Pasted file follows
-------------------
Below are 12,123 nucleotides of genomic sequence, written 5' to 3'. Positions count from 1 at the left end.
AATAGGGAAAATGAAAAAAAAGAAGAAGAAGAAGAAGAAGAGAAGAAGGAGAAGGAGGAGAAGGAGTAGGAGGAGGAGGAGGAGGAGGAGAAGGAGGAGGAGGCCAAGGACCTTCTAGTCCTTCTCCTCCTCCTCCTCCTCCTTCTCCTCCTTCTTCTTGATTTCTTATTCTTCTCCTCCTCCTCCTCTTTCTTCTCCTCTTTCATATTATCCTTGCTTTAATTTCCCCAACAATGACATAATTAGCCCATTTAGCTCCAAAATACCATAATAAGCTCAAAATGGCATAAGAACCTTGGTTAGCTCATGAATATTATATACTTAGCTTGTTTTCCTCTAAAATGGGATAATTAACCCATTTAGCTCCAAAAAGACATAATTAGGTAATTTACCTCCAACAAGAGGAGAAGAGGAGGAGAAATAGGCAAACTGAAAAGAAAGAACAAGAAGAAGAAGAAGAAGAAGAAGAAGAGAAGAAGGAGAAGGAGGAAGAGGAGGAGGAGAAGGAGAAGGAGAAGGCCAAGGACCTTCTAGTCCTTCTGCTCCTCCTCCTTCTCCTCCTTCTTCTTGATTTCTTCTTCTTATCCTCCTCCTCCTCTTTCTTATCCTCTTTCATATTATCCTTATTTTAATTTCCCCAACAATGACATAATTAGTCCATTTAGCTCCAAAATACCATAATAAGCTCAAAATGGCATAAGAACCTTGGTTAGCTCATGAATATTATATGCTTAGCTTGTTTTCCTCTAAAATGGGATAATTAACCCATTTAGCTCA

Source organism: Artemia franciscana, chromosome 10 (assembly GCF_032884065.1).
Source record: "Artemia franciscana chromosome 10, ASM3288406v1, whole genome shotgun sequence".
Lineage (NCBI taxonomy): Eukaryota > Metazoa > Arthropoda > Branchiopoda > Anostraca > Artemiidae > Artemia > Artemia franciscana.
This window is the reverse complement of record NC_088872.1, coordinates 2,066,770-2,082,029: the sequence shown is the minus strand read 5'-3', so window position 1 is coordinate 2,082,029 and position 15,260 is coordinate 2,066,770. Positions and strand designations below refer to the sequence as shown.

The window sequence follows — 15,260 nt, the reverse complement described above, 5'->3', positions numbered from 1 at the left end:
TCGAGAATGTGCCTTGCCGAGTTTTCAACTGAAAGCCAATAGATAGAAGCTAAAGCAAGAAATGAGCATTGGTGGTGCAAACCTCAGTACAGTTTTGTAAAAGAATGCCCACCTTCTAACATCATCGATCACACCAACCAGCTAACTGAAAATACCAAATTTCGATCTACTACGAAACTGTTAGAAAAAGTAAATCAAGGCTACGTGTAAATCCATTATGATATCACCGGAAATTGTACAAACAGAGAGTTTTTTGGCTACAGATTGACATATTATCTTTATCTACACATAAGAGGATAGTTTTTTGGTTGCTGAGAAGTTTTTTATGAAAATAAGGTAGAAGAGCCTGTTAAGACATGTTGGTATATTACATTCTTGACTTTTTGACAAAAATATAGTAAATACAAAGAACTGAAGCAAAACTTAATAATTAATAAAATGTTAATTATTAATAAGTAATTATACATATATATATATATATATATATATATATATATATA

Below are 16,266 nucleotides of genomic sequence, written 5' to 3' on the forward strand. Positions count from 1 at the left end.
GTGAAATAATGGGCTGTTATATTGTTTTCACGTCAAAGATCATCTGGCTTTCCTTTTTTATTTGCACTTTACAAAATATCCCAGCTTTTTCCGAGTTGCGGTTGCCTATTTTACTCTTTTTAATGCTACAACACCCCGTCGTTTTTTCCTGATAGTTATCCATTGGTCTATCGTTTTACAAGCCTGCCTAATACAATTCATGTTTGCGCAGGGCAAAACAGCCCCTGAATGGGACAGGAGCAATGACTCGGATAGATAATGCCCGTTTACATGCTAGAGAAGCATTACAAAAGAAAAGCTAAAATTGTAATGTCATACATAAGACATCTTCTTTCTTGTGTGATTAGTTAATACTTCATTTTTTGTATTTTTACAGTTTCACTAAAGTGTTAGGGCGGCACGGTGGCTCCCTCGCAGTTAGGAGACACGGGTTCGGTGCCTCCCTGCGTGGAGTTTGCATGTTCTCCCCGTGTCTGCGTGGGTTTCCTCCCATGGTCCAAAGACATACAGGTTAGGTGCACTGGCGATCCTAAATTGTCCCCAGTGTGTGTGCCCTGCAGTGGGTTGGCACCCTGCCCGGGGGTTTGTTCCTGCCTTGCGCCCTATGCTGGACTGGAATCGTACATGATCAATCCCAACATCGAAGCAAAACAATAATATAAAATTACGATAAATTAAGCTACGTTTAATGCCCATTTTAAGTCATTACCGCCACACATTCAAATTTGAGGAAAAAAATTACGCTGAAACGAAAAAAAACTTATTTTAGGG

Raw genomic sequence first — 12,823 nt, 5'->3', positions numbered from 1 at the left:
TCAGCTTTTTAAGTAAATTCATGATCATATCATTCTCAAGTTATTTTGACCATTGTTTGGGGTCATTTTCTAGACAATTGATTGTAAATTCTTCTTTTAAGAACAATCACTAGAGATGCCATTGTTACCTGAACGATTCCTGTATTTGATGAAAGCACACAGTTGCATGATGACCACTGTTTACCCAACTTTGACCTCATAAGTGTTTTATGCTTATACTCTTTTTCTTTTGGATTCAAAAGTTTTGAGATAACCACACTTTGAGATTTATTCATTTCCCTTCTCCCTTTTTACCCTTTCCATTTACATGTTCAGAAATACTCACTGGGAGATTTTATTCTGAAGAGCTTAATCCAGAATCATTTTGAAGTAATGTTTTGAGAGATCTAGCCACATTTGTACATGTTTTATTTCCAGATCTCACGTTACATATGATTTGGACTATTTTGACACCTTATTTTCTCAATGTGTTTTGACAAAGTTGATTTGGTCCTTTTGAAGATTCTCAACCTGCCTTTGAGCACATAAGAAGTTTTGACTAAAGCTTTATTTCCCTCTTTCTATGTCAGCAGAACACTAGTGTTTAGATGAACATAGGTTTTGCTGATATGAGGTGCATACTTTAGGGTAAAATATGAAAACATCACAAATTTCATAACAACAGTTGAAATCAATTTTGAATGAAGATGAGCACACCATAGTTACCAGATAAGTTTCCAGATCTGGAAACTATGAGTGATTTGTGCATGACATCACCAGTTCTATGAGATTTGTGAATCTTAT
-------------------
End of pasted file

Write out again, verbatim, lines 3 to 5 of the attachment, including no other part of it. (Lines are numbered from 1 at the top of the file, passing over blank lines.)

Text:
Source organism: Artemia franciscana, chromosome 10 (assembly GCF_032884065.1).
Source record: "Artemia franciscana chromosome 10, ASM3288406v1, whole genome shotgun sequence".
Lineage (NCBI taxonomy): Eukaryota > Metazoa > Arthropoda > Branchiopoda > Anostraca > Artemiidae > Artemia > Artemia franciscana.